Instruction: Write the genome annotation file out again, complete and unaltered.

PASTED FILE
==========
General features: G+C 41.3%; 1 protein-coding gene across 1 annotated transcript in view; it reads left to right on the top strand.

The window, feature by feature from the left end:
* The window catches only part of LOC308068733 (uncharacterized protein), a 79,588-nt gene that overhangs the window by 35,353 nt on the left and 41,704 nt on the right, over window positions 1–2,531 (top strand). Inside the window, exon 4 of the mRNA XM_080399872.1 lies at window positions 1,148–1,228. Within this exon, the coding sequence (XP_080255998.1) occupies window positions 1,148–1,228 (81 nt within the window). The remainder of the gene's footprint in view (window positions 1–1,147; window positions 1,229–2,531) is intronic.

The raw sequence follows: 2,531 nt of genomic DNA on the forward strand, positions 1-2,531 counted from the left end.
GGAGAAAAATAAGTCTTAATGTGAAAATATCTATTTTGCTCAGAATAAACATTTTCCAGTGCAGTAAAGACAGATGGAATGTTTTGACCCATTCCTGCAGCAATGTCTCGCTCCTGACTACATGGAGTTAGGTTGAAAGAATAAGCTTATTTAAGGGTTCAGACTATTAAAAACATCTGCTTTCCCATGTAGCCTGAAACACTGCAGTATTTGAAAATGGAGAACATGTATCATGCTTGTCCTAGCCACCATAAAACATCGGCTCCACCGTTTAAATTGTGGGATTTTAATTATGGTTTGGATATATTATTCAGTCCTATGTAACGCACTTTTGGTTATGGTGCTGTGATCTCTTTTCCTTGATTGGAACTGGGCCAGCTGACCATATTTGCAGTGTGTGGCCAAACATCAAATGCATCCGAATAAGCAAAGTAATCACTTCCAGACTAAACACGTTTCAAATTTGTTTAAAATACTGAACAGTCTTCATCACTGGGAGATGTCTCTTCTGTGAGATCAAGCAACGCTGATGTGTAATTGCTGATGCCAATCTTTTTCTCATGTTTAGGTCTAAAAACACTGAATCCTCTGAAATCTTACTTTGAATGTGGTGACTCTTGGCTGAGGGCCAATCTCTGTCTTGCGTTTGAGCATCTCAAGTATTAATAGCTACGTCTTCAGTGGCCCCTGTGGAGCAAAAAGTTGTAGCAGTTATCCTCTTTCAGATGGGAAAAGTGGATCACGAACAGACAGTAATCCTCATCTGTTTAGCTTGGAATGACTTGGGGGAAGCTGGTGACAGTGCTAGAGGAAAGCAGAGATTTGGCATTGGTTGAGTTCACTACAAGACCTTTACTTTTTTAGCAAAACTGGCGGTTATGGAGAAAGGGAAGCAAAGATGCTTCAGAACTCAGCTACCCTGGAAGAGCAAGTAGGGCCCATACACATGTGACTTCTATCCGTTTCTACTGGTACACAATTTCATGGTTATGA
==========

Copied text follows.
General features: G+C 41.3%; 1 protein-coding gene across 1 annotated transcript in view; it reads left to right on the top strand.

The window, feature by feature from the left end:
* The window catches only part of LOC308068733 (uncharacterized protein), a 79,588-nt gene that overhangs the window by 35,353 nt on the left and 41,704 nt on the right, over window positions 1–2,531 (top strand). Inside the window, exon 4 of the mRNA XM_080399872.1 lies at window positions 1,148–1,228. Within this exon, the coding sequence (XP_080255998.1) occupies window positions 1,148–1,228 (81 nt within the window). The remainder of the gene's footprint in view (window positions 1–1,147; window positions 1,229–2,531) is intronic.

The raw sequence follows: 2,531 nt of genomic DNA on the forward strand, positions 1-2,531 counted from the left end.
GGAGAAAAATAAGTCTTAATGTGAAAATATCTATTTTGCTCAGAATAAACATTTTCCAGTGCAGTAAAGACAGATGGAATGTTTTGACCCATTCCTGCAGCAATGTCTCGCTCCTGACTACATGGAGTTAGGTTGAAAGAATAAGCTTATTTAAGGGTTCAGACTATTAAAAACATCTGCTTTCCCATGTAGCCTGAAACACTGCAGTATTTGAAAATGGAGAACATGTATCATGCTTGTCCTAGCCACCATAAAACATCGGCTCCACCGTTTAAATTGTGGGATTTTAATTATGGTTTGGATATATTATTCAGTCCTATGTAACGCACTTTTGGTTATGGTGCTGTGATCTCTTTTCCTTGATTGGAACTGGGCCAGCTGACCATATTTGCAGTGTGTGGCCAAACATCAAATGCATCCGAATAAGCAAAGTAATCACTTCCAGACTAAACACGTTTCAAATTTGTTTAAAATACTGAACAGTCTTCATCACTGGGAGATGTCTCTTCTGTGAGATCAAGCAACGCTGATGTGTAATTGCTGATGCCAATCTTTTTCTCATGTTTAGGTCTAAAAACACTGAATCCTCTGAAATCTTACTTTGAATGTGGTGACTCTTGGCTGAGGGCCAATCTCTGTCTTGCGTTTGAGCATCTCAAGTATTAATAGCTACGTCTTCAGTGGCCCCTGTGGAGCAAAAAGTTGTAGCAGTTATCCTCTTTCAGATGGGAAAAGTGGATCACGAACAGACAGTAATCCTCATCTGTTTAGCTTGGAATGACTTGGGGGAAGCTGGTGACAGTGCTAGAGGAAAGCAGAGATTTGGCATTGGTTGAGTTCACTACAAGACCTTTACTTTTTTAGCAAAACTGGCGGTTATGGAGAAAGGGAAGCAAAGATGCTTCAGAACTCAGCTACCCTGGAAGAGCAAGTAGGGCCCATACACATGTGACTTCTATCCGTTTCTACTGGTACACAATTTCATGGTTATGA